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Eisenhower Family Still has Concerns About Memorial Design

Updated: 4:51 p.m.

Two weeks after the redesign of the concept for a memorial to President Dwight Eisenhower was revealed to the public, the family of the former president and World War II hero remains reticent.

In a statement released today, the Eisenhower family reiterated its request that the 11-member Memorial Commission hold off on its plans to move forward with the design by architect Frank Gehry until all stakeholders are satisfied.

“Many of the changes that Gehry Partners made to the design concept are positive and welcomed,” the family members said in their statement.

In particular, the statue of Eisenhower that was to depict him as a child will now present him as a young man, and the bas-reliefs will now be three-dimensional statues: One depicting Eisenhower speaking with 101st Airborne division soldiers at Normandy; another showing the former president as depicted in the 1966 photo “The Elder Statesman” taken by Yousuf Karsh.

“The scope and scale of the metal scrims, however, remain controversial and divisive,” the statement continued. “Not only are they the most expensive element of the Gehry design, they are also the most vulnerable to urban conditions, as well as wildlife incursions and ongoing, yet unpredictable, life-cycle costs. … For those reasons, we do not support a design that utilizes them.”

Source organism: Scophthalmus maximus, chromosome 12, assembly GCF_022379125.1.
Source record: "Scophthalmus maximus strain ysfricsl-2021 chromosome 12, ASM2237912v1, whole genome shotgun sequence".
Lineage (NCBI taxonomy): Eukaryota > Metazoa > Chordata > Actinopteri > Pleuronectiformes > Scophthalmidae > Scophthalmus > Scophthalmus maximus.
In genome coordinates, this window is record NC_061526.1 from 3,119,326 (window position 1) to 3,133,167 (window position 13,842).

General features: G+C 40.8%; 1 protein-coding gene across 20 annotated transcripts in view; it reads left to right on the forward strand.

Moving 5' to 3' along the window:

The Eisenhowers are joined in their opposition by some outside groups, including the National Civic Art Society.

It is not immediately clear how Gehry will respond to the concerns. He has consistently defended his design, approach and vision for how to honor Eisenhower on the National Mall, while accommodating some suggestions for changes.

The commission expressed unanimous support for Gehry’s design at a public meeting earlier this month where the revised models were on display.

The panel, which includes eight Members of Congress, is also eager to move the process along. It has already postponed one meeting with the National Capital Planning Commission, the agency that must green light the proposal before groundbreaking can begin, and the rescheduled July 12 hearing is approaching.

But at least one lawmaker has said he would recommend halting funding if an agreement can’t be reached between the commission and the Eisenhower family.

Rep. Rob Bishop (R-Ga.) said that in light of testimony before the panel of which he is chairman — the House Natural Resources Subcommittee on National Parks, Forests and Public Lands — he was prepared to ask appropriators to withhold money for the project.

“I remain concerned that taxpayer dollars will be used to fund construction of a memorial to President and General Dwight D. Eisenhower despite the fact that his family has expressed concern and opposition to major design components,” Bishop said in a statement. “Until a consensus can be reached, I support the family’s request to hold off on moving forward with the project.”

The move would be a blow to the Eisenhower Memorial Commission, which has not yet begun to solicit private donations for the undertaking.

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